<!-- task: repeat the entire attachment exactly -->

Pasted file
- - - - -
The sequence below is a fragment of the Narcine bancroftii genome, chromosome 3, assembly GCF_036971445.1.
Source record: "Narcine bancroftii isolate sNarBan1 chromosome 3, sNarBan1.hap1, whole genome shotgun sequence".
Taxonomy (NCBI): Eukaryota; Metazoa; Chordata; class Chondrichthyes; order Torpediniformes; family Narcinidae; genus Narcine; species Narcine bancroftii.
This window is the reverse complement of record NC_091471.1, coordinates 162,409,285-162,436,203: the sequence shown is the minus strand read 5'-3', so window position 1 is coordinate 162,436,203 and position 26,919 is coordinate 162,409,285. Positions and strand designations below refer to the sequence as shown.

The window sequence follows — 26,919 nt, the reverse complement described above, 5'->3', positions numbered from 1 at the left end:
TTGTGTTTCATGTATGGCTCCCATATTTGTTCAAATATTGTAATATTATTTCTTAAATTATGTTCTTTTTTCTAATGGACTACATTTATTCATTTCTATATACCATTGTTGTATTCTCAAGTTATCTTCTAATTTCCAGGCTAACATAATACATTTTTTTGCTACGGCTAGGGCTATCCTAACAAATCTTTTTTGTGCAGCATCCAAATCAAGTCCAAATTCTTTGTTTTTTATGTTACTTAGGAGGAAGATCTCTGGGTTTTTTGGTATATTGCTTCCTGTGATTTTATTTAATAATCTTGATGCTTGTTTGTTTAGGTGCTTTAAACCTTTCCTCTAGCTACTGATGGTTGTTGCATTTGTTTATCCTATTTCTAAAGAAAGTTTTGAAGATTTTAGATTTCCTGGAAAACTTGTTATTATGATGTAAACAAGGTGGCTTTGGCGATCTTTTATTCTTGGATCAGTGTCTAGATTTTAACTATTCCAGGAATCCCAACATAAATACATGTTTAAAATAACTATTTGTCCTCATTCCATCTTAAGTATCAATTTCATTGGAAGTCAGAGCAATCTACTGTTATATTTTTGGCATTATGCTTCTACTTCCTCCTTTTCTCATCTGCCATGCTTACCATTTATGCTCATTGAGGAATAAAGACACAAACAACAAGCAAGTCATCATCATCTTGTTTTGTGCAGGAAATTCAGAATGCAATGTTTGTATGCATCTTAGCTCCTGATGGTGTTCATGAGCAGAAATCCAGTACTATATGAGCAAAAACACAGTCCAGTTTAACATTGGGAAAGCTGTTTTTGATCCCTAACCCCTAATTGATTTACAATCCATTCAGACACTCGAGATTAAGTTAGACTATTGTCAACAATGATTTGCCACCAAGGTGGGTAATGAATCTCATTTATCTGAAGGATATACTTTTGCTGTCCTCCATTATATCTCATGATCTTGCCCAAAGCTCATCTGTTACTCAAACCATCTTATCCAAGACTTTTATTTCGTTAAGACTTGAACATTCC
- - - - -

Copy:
The sequence below is a fragment of the Narcine bancroftii genome, chromosome 3, assembly GCF_036971445.1.
Source record: "Narcine bancroftii isolate sNarBan1 chromosome 3, sNarBan1.hap1, whole genome shotgun sequence".
Taxonomy (NCBI): Eukaryota; Metazoa; Chordata; class Chondrichthyes; order Torpediniformes; family Narcinidae; genus Narcine; species Narcine bancroftii.
This window is the reverse complement of record NC_091471.1, coordinates 162,409,285-162,436,203: the sequence shown is the minus strand read 5'-3', so window position 1 is coordinate 162,436,203 and position 26,919 is coordinate 162,409,285. Positions and strand designations below refer to the sequence as shown.

The window sequence follows — 26,919 nt, the reverse complement described above, 5'->3', positions numbered from 1 at the left end:
TTGTGTTTCATGTATGGCTCCCATATTTGTTCAAATATTGTAATATTATTTCTTAAATTATGTTCTTTTTTCTAATGGACTACATTTATTCATTTCTATATACCATTGTTGTATTCTCAAGTTATCTTCTAATTTCCAGGCTAACATAATACATTTTTTTGCTACGGCTAGGGCTATCCTAACAAATCTTTTTTGTGCAGCATCCAAATCAAGTCCAAATTCTTTGTTTTTTATGTTACTTAGGAGGAAGATCTCTGGGTTTTTTGGTATATTGCTTCCTGTGATTTTATTTAATAATCTTGATGCTTGTTTGTTTAGGTGCTTTAAACCTTTCCTCTAGCTACTGATGGTTGTTGCATTTGTTTATCCTATTTCTAAAGAAAGTTTTGAAGATTTTAGATTTCCTGGAAAACTTGTTATTATGATGTAAACAAGGTGGCTTTGGCGATCTTTTATTCTTGGATCAGTGTCTAGATTTTAACTATTCCAGGAATCCCAACATAAATACATGTTTAAAATAACTATTTGTCCTCATTCCATCTTAAGTATCAATTTCATTGGAAGTCAGAGCAATCTACTGTTATATTTTTGGCATTATGCTTCTACTTCCTCCTTTTCTCATCTGCCATGCTTACCATTTATGCTCATTGAGGAATAAAGACACAAACAACAAGCAAGTCATCATCATCTTGTTTTGTGCAGGAAATTCAGAATGCAATGTTTGTATGCATCTTAGCTCCTGATGGTGTTCATGAGCAGAAATCCAGTACTATATGAGCAAAAACACAGTCCAGTTTAACATTGGGAAAGCTGTTTTTGATCCCTAACCCCTAATTGATTTACAATCCATTCAGACACTCGAGATTAAGTTAGACTATTGTCAACAATGATTTGCCACCAAGGTGGGTAATGAATCTCATTTATCTGAAGGATATACTTTTGCTGTCCTCCATTATATCTCATGATCTTGCCCAAAGCTCATCTGTTACTCAAACCATCTTATCCAAGACTTTTATTTCGTTAAGACTTGAACATTCC